Microbiome-centered Approaches to Marine Disturbance Ecology

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As climate change continues to alter our global ecosystem, ecological disturbances will increase in both frequency and intensity. These ecological disturbances have been shown to significantly impact microbial communities, often altering composition and/or function. However, while disturbance events are commonly studied in host-associated and engineered systems, there has been relatively little research into the causes, persistence and population-level impacts of disturbance in the dynamic ocean. Furthermore, the research that has been performed on marine microbiome responses to perturbation has been limited to the a priori identification of disturbances, limiting the scope of current research to events considered disturbances from the researchers’ perspective (e.g. hurricanes, contamination, etc.). In this dissertation, I investigate ecological disturbances using a microbiome-centered approach focusing on the role of perturbation in shaping marine microbial assemblies. In my first chapter, I provide an overview of current and historical theoretical frameworks in disturbance ecology and discuss the potential limitations of these approaches. In my second chapter, I apply a microbiome-centered approach to identify disturbances in the coastal ocean. Using three years of observations from a coastal time series, we identified ten disturbance events based on the largest week-over-week changes in microbiome composition. These microbiome disturbances were not clearly linked to specific environmental changes and did not exhibit common responsive taxa. Further, a category 1 hurricane, the only event that would likely be classified a priori as an environmental disturbance, was not an outlier in microbiome composition, but did enhance a bloom in seasonally-abundant phytoplankton. Although large storms can have significant impacts on marine microbiomes, we propose that unmeasured disturbances may have large impacts on the microbiome and may only be detected from a microbial perspective. In my third chapter, I investigate a cyclonic, Gulf Stream frontal eddy as a potential spatial disturbance that can trap and transport microbial communities along this current. By parsing our samples based on microbial community composition, we were able to identify an eddy-specific microbiome even in highly dynamic frontal zones. Furthermore, the eddy microbiome was defined by a higher abundance of a specific high-light Prochlorococcus ASV that was also enriched in slope waters, suggesting that the eddy may harbor signatures of the nearshore community entrapped during eddy formation. Although the eddy microbiome is distinct from the Gulf Stream’s, especially in cyanobacteria (e.g. lower Trichodesmium and higher Prochlorococcus), it is most similar to the Gulf Stream, suggesting eddy microbiome assembly favors environmental filtering over historical contingencies. In my final chapter, I investigate the proximal drivers of hurricane-driven responses in coastal microbiomes using experimental incubations intended to mimic specific hurricane attributes. Coastal microbiomes experienced either a dilution, intended to mimic the initial dilution of the bacterioplankton community from extensive precipitation, or to a daily addition of dissolved organic matter (DOM) intended to mimic a hurricane-induced phytoplankton bloom. The dilution treatment, which represents a more immediate and stochastic effect of hurricane landfall, led to changes in several taxonomic groups, while the DOM treatment, which represents the more latent and deterministic phase of hurricane effects that peaks days to weeks after landfall induced a consistent change among a few taxa. Thus, manipulating specific hurricane-associated drivers can help to differentiate responses to different hurricane components. Together, my dissertation approaches disturbances in time, space and complexity from a microbiome-centered perspective. By broadening our concept of disturbance to include a microbiome-centered perspective, we can better identify how these events shape the microbiome. As global climate change and the associated increase in ecological disturbances i continues to alter our ecosystems, we must understand the full scope of these disturbance responses and the potential ramifications for critical biogeochemical cycles as we strive to predict and mitigate ecosystem changes.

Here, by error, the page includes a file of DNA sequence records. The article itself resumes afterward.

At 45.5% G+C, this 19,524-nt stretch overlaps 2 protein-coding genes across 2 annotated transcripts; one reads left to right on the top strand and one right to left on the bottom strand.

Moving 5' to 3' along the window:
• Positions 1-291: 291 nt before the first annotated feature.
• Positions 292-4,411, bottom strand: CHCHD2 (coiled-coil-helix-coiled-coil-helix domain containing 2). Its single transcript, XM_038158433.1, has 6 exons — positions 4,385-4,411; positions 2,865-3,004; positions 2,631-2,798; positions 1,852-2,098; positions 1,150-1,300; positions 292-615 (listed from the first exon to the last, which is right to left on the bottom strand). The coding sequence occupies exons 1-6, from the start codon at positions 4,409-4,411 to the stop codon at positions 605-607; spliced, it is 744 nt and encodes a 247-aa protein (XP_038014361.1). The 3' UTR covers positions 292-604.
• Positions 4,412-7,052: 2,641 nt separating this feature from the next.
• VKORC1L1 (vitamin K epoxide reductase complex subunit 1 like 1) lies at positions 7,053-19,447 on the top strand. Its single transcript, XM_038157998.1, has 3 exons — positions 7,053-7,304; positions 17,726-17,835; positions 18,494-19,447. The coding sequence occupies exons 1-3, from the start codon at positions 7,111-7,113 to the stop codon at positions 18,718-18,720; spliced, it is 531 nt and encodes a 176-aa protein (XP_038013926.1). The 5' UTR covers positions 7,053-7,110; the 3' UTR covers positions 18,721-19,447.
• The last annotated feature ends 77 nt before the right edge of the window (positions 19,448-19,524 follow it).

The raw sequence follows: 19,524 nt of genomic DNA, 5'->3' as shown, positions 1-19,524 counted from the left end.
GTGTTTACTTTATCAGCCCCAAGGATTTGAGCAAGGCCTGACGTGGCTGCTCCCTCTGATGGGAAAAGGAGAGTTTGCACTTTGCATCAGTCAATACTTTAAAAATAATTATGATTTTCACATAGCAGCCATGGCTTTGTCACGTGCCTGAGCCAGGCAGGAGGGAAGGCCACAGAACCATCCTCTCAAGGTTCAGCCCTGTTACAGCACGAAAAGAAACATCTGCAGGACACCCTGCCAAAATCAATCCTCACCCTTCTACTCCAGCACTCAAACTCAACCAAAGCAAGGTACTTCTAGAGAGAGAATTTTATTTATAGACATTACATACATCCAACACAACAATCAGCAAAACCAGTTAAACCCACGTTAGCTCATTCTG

Gronniger, Jessica (2023). Microbiome-centered Approaches to Marine Disturbance Ecology. Dissertation, Duke University. Retrieved from https://hdl.handle.net/10161/27634.


Dukes student scholarship is made available to the public using a Creative Commons Attribution / Non-commercial / No derivative (CC-BY-NC-ND) license.